Dividend investing is a compelling way to compound wealth over the long term for several reasons:
- It provides a consistent and often growing income stream, which can be particularly valuable in periods of market volatility or during an economic downturn.
- Dividend-paying stocks typically belong to financially strong companies with a history of stable earnings, lending a degree of safety and predictability to investments.
- It provides visible evidence of the power of compounding, especially when dividends are reinvested, leading to exponential portfolio value and passive income growth over time.
- Dividend investing encourages investors to keep a long-term perspective by focusing on the passive income stream instead of the ever-changing quoted value of their portfolio, helping investors avoid the pitfalls of trying to time the market and fostering a disciplined and patient approach to wealth building.
As a result, dividend ETFs like the Schwab U.S. Dividend Equity ETF (NYSEARCA:SCHD) and the JPMorgan Equity Premium Income ETF (NYSEARCA:JEPI) are popular funds among investors, as evidenced by their rapid growth in assets under management over the course of their lives:
In this article, we compare them side by side and offer our take on which one is the better buy in the current macro environment.
The Current Macro Environment
As we head towards the end of 2023 and begin looking towards 2024, the dominant macroeconomic stories are a decline in inflation, slowing economic activity, expectations of future interest rate cuts, simmering geopolitical tensions around the world, and fairly bloated valuations in major indexes such as the S&P 500 (SPY) and Nasdaq (QQQ).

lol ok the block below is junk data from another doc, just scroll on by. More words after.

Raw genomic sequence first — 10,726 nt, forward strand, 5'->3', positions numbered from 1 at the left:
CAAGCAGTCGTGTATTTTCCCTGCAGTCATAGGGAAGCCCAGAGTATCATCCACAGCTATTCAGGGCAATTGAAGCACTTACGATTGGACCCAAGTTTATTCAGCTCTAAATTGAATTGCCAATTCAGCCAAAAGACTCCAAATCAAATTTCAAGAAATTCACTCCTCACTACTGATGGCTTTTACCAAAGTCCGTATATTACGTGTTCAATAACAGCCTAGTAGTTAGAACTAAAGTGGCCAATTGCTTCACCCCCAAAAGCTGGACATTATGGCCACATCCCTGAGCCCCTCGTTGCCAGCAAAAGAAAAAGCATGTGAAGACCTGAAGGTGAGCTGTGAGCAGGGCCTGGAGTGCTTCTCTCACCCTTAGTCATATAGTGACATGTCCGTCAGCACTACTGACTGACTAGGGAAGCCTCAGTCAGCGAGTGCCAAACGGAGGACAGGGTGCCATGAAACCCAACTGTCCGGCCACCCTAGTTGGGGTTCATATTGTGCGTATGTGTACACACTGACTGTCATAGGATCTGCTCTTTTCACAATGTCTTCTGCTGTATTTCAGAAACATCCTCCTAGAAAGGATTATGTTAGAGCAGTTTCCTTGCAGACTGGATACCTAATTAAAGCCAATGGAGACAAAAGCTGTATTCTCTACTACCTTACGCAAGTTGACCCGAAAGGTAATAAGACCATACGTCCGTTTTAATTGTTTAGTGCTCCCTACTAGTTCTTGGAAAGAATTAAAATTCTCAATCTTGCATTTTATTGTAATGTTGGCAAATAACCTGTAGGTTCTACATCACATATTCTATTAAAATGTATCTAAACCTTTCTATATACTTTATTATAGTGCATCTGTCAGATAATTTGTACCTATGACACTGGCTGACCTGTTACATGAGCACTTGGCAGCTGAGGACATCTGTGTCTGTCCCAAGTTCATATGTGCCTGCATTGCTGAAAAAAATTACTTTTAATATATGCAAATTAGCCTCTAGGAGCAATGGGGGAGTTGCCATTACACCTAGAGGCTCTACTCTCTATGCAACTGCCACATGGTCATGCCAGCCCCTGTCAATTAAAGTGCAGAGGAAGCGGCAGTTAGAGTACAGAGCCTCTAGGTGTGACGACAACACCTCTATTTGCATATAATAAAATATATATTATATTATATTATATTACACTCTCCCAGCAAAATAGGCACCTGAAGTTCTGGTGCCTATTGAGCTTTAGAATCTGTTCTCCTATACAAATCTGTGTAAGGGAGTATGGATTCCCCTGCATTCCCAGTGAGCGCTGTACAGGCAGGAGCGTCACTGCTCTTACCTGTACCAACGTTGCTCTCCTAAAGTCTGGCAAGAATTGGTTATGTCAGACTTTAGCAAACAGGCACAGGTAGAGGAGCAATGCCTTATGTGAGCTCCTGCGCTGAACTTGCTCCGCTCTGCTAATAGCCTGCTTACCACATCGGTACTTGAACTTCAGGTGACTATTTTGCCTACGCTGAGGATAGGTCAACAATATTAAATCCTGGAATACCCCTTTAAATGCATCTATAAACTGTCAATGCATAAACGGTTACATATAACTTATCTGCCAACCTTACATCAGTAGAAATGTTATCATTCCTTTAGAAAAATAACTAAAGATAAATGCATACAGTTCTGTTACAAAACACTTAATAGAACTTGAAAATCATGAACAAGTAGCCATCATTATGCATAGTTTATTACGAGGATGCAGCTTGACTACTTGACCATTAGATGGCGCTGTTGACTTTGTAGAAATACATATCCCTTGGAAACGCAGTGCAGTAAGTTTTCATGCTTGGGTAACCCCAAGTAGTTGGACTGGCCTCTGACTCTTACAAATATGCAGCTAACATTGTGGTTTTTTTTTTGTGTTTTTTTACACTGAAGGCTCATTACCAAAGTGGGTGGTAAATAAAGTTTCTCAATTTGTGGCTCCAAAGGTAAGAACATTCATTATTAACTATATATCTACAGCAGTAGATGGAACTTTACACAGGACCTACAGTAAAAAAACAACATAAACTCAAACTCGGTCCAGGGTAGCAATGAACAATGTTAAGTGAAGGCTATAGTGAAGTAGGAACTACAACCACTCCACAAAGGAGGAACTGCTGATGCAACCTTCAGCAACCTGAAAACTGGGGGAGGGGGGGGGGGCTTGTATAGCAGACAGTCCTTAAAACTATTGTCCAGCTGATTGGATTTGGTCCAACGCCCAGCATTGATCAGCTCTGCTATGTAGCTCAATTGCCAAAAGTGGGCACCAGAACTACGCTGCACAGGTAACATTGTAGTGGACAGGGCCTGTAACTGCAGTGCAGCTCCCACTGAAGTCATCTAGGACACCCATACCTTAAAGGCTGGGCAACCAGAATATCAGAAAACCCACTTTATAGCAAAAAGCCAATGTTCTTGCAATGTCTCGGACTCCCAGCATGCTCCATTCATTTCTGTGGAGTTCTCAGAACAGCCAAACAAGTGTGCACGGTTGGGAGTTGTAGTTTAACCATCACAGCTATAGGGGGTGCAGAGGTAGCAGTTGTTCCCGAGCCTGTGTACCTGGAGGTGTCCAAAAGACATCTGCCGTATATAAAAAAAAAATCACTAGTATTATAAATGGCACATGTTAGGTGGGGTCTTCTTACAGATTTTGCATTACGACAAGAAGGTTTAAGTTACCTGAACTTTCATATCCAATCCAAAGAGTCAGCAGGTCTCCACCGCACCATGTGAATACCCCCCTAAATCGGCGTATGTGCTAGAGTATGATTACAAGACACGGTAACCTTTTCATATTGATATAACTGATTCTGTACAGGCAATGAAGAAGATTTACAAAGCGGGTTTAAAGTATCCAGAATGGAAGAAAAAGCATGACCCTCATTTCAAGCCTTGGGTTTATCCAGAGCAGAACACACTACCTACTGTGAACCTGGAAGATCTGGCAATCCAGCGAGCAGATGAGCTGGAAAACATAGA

The U.S. inflation rate has been in steady decline and annualizing data over the past several months indicates that the inflation rate is nearing the Fed’s target rate. Meanwhile, there are numerous signs that the U.S. economy is cooling, though the extent of this is debated and many are still holding out hope for a soft landing. Estimates of a recession in the U.S. vary from 35% to 65% at the moment. Given the cooling inflation and economic activity, the Federal Reserve is increasingly expected to cut interest rates in the first half of 2024, with predictions ranging from as early as March to later in the year.
Simmering geopolitical tensions add further to the complexity of the economic landscape. The Russia-Ukraine conflict continues to impact global trade and commodity markets while growing U.S.-China tensions threaten to throw a major wrench into the global economy should a conflict erupt over Taiwan. The Middle East also remains highly volatile, and an expansion of the current conflict in Gaza to include major oil producers like Iran and/or Saudi Arabia could cause energy prices to spike.
Against this backdrop of uncertainty and potential recession, major market indexes look overvalued relative to historical norms according to leading valuation models such as the Buffett Indicator, the Price/Earnings Ratio Model, and the S&P 500 Mean Reversion Model. With that in mind, is SCHD or JEPI a better way to invest for dividends in December 2023?
SCHD Stock vs JEPI Stock: Total Return Track Record
As the chart below illustrates, SCHD has meaningfully outperformed JEPI since JEPI went public:
Moreover, SCHD has delivered respectable long-term total return performance relative to the S&P 500 (SPY) and in fact has outperformed it slightly until the huge artificial intelligence boom of 2023 lifted the mega-cap rich SPY higher while the higher for longer interest rate narrative weighed heavily on the dividend stocks in SCHD’s portfolio:
Moreover, SCHD’s expense ratio is quite low at just 0.06%, whereas JEPI’s is almost six times higher at 0.35%. As a result, we can conclude that SCHD is a proven long-term wealth compounder for investors that can be expected to deliver total returns that roughly match SPY’s over the long term while also providing the aforementioned benefits of dividend growth investing.
Meanwhile, JEPI’s total return performance is too short to be able to judge it sufficiently in that regard, though its significantly higher expense ratio will provide it with a meaningful headwind relative to SCHD to deal with over the long term.
SCHD Stock Vs. JEPI Stock: Dividend Growth Track Record